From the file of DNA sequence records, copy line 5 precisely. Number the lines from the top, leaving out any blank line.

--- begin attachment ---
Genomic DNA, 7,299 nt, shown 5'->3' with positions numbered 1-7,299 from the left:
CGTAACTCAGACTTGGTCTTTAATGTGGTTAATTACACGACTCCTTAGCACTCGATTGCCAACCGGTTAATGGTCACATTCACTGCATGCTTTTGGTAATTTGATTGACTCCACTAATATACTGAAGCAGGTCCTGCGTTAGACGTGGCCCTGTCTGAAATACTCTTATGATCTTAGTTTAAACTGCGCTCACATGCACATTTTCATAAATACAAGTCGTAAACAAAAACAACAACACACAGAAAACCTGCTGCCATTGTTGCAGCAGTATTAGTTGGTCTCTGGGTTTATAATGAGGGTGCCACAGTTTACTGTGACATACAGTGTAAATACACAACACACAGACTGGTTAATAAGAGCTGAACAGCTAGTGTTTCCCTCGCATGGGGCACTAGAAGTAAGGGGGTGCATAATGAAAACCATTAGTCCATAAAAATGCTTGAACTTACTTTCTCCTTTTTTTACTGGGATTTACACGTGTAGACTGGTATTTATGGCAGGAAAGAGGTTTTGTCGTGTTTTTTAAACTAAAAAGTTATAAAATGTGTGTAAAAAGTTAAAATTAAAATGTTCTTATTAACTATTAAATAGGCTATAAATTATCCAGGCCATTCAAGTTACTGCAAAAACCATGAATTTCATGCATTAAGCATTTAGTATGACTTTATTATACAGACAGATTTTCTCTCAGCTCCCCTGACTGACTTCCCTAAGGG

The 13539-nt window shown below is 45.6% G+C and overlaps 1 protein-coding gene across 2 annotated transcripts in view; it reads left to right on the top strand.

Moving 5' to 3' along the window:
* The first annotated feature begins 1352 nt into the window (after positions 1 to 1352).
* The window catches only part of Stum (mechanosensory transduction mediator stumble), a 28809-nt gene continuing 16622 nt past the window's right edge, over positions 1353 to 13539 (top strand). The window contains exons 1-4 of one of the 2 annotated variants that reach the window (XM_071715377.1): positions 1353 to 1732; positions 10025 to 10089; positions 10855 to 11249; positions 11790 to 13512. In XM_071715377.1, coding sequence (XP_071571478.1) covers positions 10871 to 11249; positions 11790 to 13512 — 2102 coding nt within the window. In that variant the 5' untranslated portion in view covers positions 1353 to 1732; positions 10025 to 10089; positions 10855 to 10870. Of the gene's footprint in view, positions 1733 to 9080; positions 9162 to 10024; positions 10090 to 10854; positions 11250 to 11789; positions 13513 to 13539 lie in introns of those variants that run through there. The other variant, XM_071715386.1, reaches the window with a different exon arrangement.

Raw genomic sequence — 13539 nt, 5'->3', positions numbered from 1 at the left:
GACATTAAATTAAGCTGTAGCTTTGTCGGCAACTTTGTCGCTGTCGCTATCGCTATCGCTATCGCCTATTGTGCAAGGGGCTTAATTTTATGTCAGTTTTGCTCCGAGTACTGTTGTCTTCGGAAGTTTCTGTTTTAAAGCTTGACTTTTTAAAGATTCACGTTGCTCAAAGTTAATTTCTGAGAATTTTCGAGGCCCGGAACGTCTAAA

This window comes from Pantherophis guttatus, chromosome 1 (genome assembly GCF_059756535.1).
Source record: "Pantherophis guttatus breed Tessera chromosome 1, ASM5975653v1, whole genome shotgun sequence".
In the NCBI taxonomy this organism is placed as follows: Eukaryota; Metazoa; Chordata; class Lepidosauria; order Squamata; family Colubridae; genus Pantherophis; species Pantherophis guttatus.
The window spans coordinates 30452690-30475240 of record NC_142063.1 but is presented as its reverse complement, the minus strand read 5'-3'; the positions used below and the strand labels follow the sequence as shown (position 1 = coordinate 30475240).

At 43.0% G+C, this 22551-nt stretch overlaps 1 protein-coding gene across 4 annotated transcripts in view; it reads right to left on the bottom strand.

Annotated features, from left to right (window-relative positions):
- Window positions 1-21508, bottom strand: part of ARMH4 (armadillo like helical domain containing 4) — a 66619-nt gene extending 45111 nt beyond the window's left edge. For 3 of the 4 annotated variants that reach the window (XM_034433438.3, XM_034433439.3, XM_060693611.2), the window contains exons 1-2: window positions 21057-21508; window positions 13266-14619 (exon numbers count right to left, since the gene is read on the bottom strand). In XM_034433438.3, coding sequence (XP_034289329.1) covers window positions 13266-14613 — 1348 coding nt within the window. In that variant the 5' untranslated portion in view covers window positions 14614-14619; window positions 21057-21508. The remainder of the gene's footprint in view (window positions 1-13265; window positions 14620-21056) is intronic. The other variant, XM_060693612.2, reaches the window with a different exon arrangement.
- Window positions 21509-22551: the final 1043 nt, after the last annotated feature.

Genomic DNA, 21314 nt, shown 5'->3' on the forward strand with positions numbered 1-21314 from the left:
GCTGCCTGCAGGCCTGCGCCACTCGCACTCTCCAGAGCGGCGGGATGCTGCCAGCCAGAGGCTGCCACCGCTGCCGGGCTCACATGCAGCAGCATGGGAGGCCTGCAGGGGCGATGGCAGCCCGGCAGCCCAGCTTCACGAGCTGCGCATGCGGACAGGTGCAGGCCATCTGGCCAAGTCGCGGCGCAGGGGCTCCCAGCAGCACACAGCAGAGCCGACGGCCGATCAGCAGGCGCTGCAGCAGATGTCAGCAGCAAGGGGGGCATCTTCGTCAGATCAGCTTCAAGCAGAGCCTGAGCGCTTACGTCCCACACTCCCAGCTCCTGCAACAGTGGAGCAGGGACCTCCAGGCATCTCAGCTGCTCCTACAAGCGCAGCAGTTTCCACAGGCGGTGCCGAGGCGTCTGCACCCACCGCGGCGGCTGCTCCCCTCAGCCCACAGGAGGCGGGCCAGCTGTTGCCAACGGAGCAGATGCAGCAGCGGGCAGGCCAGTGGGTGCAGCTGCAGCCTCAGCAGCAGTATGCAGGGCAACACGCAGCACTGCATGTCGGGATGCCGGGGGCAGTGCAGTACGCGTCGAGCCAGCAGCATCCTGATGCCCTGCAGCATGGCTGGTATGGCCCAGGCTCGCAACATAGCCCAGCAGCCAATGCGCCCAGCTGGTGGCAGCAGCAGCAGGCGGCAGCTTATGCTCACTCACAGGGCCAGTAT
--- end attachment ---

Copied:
* The first annotated feature begins 1352 nt into the window (after positions 1 to 1352).